Rockery Plants

Summary: Read our introduction to rockery planting and find out about the different types of plants that suit rockeries

An image example of a rockeryIf you’ve read our guide on How to Build a Rockery, the next step is to get it planted! Or maybe you already have a rockery, and you just need to refresh it a little. New or old, our introduction to rockery plants will get you started.


Bulbs

Dwarf bulbs can give you some good interest in your rockery, adding a little height and a splash of colour, particularly early on in the year. Snowdrops and early crocus will give you something to look at from February onwards. Dwarf narcissus make a good show, and dwarf iris look really sweet. Cyclamen are good for spring colour but beware, they will spread and can become invasive. Make sure they are contained or you may wish you never got them!

Conifers

Some miniature conifers will add special points of interest to your rockery, but make sure you buy slow growing varieties, rather than just small plants. Chamaecyparis obtuse nana is a good variety to try.

Alpines

Alpine plants are particularly well-suited to growing in rockeries, as they thrive in poor soil conditions and little water.

Saxifraga is the ideal rockery plant. It comes in a huge range of species, all of which are suitable for your rock garden. There is such a variety of foliage and flowers, you could cover your whole rockery with a collection of saxifrage and not get bored.

Arabis makes for good ground cover with its dense green foliage, and the fragrant white or pink flowers will attract butterflies to your garden.

Helianthemum, or the rock rose, is another lovely alpine that you can make quite a collection of. These little evergreens will spread quickly over rocks, making for good ground cover and treating you to a wonderful display of miniature rose-like blooms from late spring onwards.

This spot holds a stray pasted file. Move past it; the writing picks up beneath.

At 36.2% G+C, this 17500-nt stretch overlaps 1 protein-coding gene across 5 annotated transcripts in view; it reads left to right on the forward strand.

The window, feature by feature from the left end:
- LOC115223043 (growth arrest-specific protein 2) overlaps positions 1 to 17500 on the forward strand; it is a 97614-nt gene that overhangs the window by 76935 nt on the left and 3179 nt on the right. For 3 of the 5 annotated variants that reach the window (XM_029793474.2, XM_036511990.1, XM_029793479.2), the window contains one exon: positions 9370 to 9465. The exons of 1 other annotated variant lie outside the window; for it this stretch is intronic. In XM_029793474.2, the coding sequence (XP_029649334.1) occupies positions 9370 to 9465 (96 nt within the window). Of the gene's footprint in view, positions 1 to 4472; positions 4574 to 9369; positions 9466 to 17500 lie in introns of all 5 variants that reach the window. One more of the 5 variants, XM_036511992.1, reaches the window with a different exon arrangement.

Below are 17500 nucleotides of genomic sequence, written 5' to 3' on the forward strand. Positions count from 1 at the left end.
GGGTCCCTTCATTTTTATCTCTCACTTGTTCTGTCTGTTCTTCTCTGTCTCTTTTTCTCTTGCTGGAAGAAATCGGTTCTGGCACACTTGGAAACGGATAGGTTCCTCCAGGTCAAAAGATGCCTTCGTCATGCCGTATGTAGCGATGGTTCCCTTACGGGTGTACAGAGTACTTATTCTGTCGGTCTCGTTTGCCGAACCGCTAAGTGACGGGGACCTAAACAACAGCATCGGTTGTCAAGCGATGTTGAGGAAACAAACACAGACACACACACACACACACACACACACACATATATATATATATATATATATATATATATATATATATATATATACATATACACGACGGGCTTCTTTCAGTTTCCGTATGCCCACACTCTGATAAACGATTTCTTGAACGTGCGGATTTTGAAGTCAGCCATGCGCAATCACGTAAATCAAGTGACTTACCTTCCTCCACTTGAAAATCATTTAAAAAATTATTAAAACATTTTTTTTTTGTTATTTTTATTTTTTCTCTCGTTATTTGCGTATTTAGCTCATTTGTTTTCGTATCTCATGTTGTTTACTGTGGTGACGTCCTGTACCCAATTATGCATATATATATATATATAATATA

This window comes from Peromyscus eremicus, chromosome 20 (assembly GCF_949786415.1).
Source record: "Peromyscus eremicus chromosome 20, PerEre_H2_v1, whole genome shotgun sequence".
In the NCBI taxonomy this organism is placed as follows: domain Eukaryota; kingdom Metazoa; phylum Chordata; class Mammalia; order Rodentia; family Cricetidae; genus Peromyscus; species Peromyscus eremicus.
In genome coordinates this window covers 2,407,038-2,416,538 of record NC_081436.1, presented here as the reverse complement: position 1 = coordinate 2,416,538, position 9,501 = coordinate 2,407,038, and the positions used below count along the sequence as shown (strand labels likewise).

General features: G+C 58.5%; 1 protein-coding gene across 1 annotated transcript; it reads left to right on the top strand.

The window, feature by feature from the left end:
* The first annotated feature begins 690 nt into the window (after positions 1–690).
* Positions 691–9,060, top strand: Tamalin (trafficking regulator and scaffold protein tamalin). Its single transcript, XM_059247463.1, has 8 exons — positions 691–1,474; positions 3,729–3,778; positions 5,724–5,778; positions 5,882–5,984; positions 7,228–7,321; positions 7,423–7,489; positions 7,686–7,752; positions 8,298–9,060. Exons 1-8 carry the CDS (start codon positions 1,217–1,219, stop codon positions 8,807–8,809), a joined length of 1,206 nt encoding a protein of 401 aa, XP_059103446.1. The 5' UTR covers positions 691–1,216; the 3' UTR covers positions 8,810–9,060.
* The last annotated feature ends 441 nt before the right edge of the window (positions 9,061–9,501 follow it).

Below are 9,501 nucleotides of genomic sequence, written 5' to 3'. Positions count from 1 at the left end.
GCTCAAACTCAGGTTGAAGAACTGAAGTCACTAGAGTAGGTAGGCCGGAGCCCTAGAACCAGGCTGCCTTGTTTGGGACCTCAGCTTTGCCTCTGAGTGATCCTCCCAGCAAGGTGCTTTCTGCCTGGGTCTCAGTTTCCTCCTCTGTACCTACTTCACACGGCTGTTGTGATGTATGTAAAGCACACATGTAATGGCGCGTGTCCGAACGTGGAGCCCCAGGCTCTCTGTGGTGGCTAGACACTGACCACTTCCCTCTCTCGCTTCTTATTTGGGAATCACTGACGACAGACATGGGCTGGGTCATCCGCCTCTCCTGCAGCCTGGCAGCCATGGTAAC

Edelweiss is perhaps the most classic of alpine plants, and a space should be found for it in every rockery. This delicate little flower actually belongs to the daisy family and is quite hardy.

For foliage colour you could use oxalis triangularis, or the Burgundy shamrock. Its rich, deep burgundy leaves will stand out well against pale rocks.

Alyssum is a hardy, low, ground hugging plant which flowers profusely through the summer. There are plenty of colours to choose from, and as it is an annual which is easy to grow, you can try a different one each year. Many varieties have a light scent, so place it where you can enjoy its fragrance.

Other Plants

Sempervivum, or houseleeks, are particularly suited to gravelly areas, where they will spread out and form a mat of attractive rosettes. There are a variety of different types, with a selection of colours and sizes to choose from, so you can create a really interesting area. They love the sun and will put up alien-like flower stalks if you’re lucky.

Campanula has a great many varieties, but the one known as harebells, are beautiful, delicate flowers that look delightful in any garden rockery. They are tolerant of shade, and like water more than the many alpines – especially in the summer when they are flowering. Carpathian Bellflower is another variety that is particularly well-suited to the rockery.

Primulas are a good way to add a real splash of colour to your rockery in early spring. The flowers are much larger than many of the alpine blooms, offering contrast for your Rockery, and the range of colours available is endless.

If you would like more information on this subject the visit the following website: gardenerstips.co.uk/blog/flowers/top-rockery-plants-to-grow/ and if you would like to purchase rocky plants and flowers then visit this website: www.letsgogardening.co.uk/S_Alpines_Rockery_Plants.htm

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